Don't be a stranger to those in need

By Shelby Harrell | Mar 27, 2014

Watching people struggle in this economy is not a rewarding thing, but seeing them overcome obstacles and achieve self sufficiency is very rewarding — especially if they learn to feel proud of themselves in the process.

I began to realize this last July when I began to learn about poverty firsthand. While reporting on a new program in Haywood County over the past eight months, I was introduced to several people who completely changed my views about those living in poverty.

The new program, "Circles of Hope," helps families get completely out of poverty and helps them achieve economic stability. The participants go through six weeks of training and learn how to become self sufficient, and then they graduate and begin making changes in their lives. I remember thinking that this Circles program sounded really great — but after actually being around to see the people change, I have to admit, it's quite remarkable.

Going into my first interview with a Circles of Hope leader (participant), I didn't know what to expect. My first interview was with David, a man who had been homeless after his wife left him with their 5-year-old son, and he was able to get back on his feet with help from local agencies like Mountain Projects. My nerves had set in, but by the end of our interview, I realized that not only did David have quite a compelling story to tell, but he also wasn't that different from me.

A couple weeks later, I met another Circle Leader named George at a local food pantry. He seemed a little shy as he packed his backpack full of donated food while I took his picture, but he was willing to talk about his experience of being homeless in Haywood County for two years. Alcoholism and a knee injury from serving in the U.S. Navy were contributing factors to his misfortune, he told me. George eventually was able to move into an apartment through a Veteran's Affairs program, and later decided to join Circles of Hope because he wanted to surround himself with the right kind of people.

But today, George is not that same shy same person I interviewed last July. While attending the Circles of Hope graduation last month, I noticed that this quiet, former homeless man was now glowing and happy — shaking hands and hugging everyone who passed by — including me. His beaming smile wasn't just because he graduated from the Circles of Hope training or because all his bills were finally paid; he was beaming because he felt like he had gained a family of support.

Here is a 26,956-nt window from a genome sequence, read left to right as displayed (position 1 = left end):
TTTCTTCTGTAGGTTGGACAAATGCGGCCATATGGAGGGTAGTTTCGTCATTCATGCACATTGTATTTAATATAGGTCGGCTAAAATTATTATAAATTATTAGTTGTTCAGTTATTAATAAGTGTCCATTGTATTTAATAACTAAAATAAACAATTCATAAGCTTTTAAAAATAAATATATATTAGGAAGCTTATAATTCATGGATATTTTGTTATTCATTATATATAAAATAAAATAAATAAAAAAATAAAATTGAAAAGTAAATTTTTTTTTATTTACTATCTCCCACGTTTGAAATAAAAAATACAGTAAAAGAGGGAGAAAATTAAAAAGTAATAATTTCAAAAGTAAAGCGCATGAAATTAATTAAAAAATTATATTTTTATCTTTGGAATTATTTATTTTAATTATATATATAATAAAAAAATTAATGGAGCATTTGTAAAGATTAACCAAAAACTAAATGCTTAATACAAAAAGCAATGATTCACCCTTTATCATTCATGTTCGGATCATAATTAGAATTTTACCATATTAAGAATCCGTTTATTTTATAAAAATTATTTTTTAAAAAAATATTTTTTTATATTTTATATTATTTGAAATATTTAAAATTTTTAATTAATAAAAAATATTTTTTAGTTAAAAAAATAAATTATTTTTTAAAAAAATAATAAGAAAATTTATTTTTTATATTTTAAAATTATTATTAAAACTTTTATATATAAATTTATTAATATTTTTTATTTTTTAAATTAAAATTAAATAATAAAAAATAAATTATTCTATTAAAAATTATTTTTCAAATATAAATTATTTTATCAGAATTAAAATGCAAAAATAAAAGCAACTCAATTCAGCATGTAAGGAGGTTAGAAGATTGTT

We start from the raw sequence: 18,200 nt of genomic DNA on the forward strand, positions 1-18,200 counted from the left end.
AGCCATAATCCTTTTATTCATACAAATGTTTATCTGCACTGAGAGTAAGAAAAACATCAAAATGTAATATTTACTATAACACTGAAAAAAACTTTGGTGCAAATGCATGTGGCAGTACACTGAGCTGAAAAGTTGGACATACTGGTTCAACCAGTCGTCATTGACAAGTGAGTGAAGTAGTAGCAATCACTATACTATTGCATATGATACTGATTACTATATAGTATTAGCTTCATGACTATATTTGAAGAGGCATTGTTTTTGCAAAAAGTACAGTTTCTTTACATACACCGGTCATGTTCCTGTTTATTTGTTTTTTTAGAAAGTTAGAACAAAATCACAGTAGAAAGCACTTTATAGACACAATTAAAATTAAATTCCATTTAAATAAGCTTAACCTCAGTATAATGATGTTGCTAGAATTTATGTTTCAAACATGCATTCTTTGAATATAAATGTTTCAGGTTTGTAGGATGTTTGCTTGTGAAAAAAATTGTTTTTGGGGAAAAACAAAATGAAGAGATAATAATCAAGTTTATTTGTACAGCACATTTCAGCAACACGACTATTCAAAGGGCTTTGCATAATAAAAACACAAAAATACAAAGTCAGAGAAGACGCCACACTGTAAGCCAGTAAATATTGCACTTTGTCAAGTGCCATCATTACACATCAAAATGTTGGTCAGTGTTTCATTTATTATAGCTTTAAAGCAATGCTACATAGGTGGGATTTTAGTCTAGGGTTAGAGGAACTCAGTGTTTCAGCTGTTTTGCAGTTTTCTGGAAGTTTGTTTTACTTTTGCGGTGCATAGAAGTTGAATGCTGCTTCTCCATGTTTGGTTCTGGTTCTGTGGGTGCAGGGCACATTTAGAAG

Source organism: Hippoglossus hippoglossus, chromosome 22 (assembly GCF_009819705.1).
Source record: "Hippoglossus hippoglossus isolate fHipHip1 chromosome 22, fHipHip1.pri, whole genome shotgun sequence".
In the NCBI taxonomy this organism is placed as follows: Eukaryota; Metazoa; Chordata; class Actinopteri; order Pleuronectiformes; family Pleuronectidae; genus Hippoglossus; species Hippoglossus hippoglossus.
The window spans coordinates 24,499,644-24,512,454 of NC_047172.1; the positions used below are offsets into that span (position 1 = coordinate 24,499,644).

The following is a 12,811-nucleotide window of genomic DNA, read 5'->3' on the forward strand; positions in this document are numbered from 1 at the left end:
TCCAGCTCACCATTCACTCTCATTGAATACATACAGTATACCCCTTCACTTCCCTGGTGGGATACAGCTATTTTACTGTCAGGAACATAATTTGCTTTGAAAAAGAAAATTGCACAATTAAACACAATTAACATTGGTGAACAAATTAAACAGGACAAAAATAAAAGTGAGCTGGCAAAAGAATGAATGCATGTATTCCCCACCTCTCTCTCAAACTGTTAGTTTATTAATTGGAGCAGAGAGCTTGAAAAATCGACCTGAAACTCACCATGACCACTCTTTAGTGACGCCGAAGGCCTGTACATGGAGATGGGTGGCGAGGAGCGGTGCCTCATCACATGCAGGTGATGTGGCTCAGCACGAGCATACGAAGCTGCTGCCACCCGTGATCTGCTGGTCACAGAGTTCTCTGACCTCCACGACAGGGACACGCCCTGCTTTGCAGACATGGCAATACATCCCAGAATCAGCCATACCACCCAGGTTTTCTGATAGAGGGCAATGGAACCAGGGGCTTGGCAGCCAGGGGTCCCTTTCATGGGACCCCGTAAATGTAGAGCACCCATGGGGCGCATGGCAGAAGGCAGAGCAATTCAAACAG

I saw that same smile on the face of Tonya Cagle that night. Tonya, who is a mother of a 3-year-old and an infant, had just managed to complete her GED with help from Circles of Hope and felt proud of herself for the first time in her life. For her, the Circles of Hope graduation was a reason for  her to put on a nice dress and celebrate her accomplishment —  that she had finally completed something all the way through.

And then there was Ricky — the talkative, friendly guy who's getting married to another Circle Leader named Cathy this weekend. Ricky also has adopted Cathy's 11-year-old, Makayla, as his own stepdaughter. Even though he is currently weaning his family off of food stamps, Ricky has never given up on his faith during his challenging life — even when downsizing his finances meant that he would have to go hungry Makayla can have seconds at dinner.

During the Circles of Hope graduation, Ricky came up to me and bragged with the biggest smile about his brand new 2014 Chevrolet Spark hatchback that he had just leased. For Ricky, the new car was a symbol all how far he had come financially, and how much he really was capable of.

For most of us, the idea of having a support group, a GED or a new hatchback doesn't seem that exciting — but for these local residents, it's a reason to strive for a better life. Circle leaders are literally pulling themselves out of poverty with a little help, and it's changing the way they look at life. They suddenly can see potential in themselves, their self worth and they're no longer afraid to reach for more. All three of the Circle leaders I mentioned above will be enrolled in community college in the fall, and they probably wouldn't have had the motivation or the guts to do so if it weren't for this program.

But Circles of Hope is only as strong as its volunteers, and right now, the program needs more of them. Every Circle leader that participates in the program is assigned three mentors or "allies" to help them achieve self sufficiency. An ally is a volunteer who has received training to help families get out of poverty. Millie Hershenson, the Circles of Hope coordinator, said that 20 local residents have already signed up for next year's program, which means she needs to recruit 60 volunteers to be allies as soon as possible.

If you want to truly help someone get their life on track, and be there for them when they enjoy a type of success they've never felt before, then become an ally. I've only been an observing newspaper reporter through this whole experience, and I'm already so touched by the program that I've volunteered to be on one of the committees. This program really does change lives, and it changed mine just by showing me how much I take for granted and how rewarding it is to reach out to others.

I'm sure I will meet many more participants through the Circles of Hope program, but I will always remember Tonya, Ricky, George and David — the people who showed me the meaning of real determination, and shattered my preconceived notion that people living in poverty are unmotivated. The truth is they are strong, willing people who need a hand up and not a hand out.

So if you want to see — and help — people change their lives, become an ally and learn what it truly means to deliver hope. To volunteer, call Hershenson at 828-452-1447 ext. 134.

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